- Tax-exempt Social Security benefits (including tier 1 railroad retirement benefits)
- Tax-exempt interest
- Don’t include Supplemental Security Income (SSI).
Step 3. Adjust your estimate for any changes you expect.
Consider things like these for all members of your household:
- Expected raises
- New jobs or other employment changes, including changes to work schedule or self-employment income
- Changes to income from other sources, like Social Security or investments
- Changes in your household, like gaining or losing dependents. Gaining or losing a dependent can have a big impact on your savings.
Now you have an estimate of your expected income.
Do Disability Benefits Count as Income under Obamacare?
If you’re receiving disability benefits, you may have to include these as income when determining if you qualify for subsidies or other benefits under Obamacare. Under the ACA, your eligibility for income-based Medicaid and subsidized health insurance is calculated using a household’s Modified Adjusted Gross Income (MAGI). How your MAGI is calculated is determined by the IRS and Medicaid regulations. Most people’s MAGI will be the same as their adjusted gross income: their total income minus deductions as reported on their tax returns. However, people receiving disability benefits may have MAGIs that differ from this amount.
Social Security Disability Insurance
If you’re receiving Social Security Disability Insurance (SSDI), your benefits are included as part of your MAGI. Currently, nontaxable Social Security benefits like SSDI payments count as income for the purpose of determining whether you qualify for subsidies. For many recipients of SSDI, this won’t matter too much. Individuals who have received SSDI benefits for 24 months automatically qualify for Medicare. However, if you’re not currently insured under Medicare, Medicaid, or other qualifying health insurance, your disability payments must be calculated as part of your income under Obamacare.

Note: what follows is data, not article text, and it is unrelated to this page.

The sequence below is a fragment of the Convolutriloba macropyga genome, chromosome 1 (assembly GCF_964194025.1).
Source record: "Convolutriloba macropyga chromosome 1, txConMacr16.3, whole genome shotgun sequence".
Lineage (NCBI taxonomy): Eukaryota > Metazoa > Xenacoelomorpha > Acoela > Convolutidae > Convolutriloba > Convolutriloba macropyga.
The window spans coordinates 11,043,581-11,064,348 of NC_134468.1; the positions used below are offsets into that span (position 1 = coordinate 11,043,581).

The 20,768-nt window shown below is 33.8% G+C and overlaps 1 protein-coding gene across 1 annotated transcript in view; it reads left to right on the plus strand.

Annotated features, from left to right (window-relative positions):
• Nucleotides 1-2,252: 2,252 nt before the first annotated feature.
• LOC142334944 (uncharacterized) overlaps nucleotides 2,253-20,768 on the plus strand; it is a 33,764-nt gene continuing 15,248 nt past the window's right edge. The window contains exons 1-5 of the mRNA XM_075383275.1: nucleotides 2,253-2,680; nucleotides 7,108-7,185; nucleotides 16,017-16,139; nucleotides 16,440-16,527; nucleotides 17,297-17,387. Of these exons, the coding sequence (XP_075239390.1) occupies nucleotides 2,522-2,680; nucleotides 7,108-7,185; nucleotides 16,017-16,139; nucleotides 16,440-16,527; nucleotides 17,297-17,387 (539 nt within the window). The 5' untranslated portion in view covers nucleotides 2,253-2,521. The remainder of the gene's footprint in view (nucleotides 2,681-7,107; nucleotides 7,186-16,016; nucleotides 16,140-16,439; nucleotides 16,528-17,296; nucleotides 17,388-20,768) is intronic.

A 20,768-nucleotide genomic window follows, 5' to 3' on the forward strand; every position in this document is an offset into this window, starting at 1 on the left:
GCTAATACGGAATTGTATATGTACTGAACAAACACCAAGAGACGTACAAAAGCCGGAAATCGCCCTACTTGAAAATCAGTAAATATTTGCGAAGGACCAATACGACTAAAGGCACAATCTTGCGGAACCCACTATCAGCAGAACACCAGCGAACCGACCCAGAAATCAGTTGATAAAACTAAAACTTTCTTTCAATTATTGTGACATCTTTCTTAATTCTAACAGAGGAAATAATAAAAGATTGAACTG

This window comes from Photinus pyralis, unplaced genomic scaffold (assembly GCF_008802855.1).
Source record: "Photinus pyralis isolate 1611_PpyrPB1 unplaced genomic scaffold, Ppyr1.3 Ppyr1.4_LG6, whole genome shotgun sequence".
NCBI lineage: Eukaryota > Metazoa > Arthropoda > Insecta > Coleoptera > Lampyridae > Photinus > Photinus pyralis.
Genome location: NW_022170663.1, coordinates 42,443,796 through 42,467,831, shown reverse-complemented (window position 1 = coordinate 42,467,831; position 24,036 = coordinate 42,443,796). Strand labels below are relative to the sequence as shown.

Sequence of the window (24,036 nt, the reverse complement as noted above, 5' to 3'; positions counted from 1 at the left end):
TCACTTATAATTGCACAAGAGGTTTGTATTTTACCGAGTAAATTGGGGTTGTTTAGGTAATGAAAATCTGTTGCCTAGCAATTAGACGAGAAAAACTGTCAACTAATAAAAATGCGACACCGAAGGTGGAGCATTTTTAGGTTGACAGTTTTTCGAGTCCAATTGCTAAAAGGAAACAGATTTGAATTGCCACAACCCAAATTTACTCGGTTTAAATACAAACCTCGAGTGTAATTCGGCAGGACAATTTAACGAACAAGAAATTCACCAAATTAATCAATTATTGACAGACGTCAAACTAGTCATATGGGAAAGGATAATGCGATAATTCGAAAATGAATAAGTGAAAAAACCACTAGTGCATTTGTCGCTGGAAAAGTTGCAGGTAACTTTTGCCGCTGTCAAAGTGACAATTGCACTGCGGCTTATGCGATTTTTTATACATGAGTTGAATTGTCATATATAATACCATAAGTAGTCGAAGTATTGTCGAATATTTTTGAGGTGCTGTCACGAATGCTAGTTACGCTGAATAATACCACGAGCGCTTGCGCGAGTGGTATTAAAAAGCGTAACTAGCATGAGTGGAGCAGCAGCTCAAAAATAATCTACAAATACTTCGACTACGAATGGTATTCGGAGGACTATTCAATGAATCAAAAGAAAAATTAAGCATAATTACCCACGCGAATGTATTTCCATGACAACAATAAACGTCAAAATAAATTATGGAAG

Private Disability Insurance
Disability benefits obtained through an employer’s disability insurance policy or an individual’s own private disability insurance raise different issues. Generally, your own private disability insurance benefits won’t count as income. In other words, if you’ve purchased your own disability insurance, your disability benefits aren’t subject to income tax. This is because you’ve paid the premium with your after-tax dollars. These benefits aren’t included as part of your MAGI when determining if you qualify for reduced premiums under Obamacare.
Employer Disability Insurance
If you receive benefits from your employer’s disability insurance policy, these benefits are almost always considered income. Most people who have disability insurance through work get it as a tax-free benefit. As a result, the benefits are considered income when received. If both you and your employer paid the premiums for you disability insurance, only the part of the benefits due to your employer’s payments count as income.